This March, Bogdan Goncharov, along with his wife and 7-year-old daughter, was forced out of their hometown in Mariupol after Russian forces heavily bombed the city. Anxious that Russian authorities might send them to Siberia, Goncharov and his family got help from an unexpected group of volunteers – Russian civilians.

“It’s a miracle we got out,” said 26-year-old Goncharov. “It’s thanks to the volunteers.” He worked as a builder in Ukraine before the invasion started and is now setting up a new life in Sweden.

Mariupol was once a bustling port city with over 400,000 inhabitants. Sadly, it has been at the forefront of heavy Russian bombing since the first few weeks of the conflicts. Many have fled the city. Those left behind suffer from food and water shortages and the constant anxiety about when the next attack might strike. However, it is important to note that evacuations of civilians and Ukrainian forces held up within the Azovstal Iron and Steelworks plant are currently underway.

A Ukrainian family being welcomed into their new home, funded by donations and assistance from Volunteers Tbilisi (Volunteers Tbilisi). Source:
A Ukrainian family being welcomed into their new home, funded by donations and assistance from Volunteers Tbilisi, a volunteer group from Georgia (Volunteers Tbilisi/Facebook)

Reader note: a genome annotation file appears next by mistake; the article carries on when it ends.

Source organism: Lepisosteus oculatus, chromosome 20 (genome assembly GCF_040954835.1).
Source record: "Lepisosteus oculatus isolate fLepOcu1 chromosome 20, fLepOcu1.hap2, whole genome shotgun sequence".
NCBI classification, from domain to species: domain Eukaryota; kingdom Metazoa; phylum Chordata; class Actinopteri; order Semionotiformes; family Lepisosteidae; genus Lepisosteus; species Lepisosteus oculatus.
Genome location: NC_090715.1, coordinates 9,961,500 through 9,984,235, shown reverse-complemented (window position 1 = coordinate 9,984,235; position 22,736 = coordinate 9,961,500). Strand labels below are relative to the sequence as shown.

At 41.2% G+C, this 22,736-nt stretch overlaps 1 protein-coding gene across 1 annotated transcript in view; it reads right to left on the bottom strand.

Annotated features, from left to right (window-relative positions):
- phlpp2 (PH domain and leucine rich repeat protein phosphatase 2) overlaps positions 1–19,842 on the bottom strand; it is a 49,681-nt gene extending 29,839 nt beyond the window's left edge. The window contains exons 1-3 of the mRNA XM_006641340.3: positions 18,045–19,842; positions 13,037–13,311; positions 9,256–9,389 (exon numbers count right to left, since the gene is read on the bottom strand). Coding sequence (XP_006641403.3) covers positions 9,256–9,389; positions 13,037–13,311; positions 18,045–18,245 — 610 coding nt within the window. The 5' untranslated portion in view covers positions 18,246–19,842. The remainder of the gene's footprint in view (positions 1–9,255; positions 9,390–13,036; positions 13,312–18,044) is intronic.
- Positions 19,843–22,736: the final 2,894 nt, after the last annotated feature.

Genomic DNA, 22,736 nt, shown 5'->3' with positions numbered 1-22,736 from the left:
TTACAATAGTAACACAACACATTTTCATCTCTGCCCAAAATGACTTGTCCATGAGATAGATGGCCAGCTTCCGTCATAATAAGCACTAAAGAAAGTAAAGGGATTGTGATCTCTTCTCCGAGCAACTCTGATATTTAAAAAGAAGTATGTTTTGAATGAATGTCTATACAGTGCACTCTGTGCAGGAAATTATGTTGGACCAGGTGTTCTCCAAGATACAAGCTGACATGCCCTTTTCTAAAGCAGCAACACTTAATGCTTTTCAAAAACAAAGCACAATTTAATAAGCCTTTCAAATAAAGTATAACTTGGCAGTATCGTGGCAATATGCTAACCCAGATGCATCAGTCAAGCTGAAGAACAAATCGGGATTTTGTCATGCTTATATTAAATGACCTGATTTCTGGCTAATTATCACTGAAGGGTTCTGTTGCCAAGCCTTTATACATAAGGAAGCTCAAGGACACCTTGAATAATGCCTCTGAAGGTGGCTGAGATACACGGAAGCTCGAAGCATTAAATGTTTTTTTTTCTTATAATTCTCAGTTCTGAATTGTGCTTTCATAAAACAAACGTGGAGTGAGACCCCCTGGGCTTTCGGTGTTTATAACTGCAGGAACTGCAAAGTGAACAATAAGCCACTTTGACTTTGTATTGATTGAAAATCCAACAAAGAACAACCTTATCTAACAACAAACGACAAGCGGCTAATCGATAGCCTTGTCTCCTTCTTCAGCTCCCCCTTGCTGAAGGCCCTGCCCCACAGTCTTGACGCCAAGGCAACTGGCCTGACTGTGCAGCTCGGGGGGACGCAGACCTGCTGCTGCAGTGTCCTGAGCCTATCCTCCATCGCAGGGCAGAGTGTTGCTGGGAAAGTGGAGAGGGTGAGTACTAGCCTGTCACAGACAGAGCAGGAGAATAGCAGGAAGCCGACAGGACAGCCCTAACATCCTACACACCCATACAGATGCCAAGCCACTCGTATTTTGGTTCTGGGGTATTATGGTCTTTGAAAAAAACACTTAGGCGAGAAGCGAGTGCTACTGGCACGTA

To address these problems, several networks of Russian civilians have been working in the shadows to provide much-needed aid for refugees. These groups provide financial assistance, transport, and even travel route advice to Ukrainians.

“We all have this constant feeling of guilt,” Russian native Maria Belkina said. She runs Volunteers Tbilisi, a volunteer group that has helped over 300 Ukrainian refugees escape Russia. The group also provides humanitarian aid to refugees that fled to Georgia.

“Many people from Russia are writing and asking: ‘In what way can I help?’” she said.

One activist shared that there was a vast grassroots movement inside Russia.

“There are groups that collect clothes and toys for children. Others put people up in their homes for a few nights, buy train tickets and take them to the station. We are sharing messages and passing people on to groups in other cities, who are helping them get over the border.”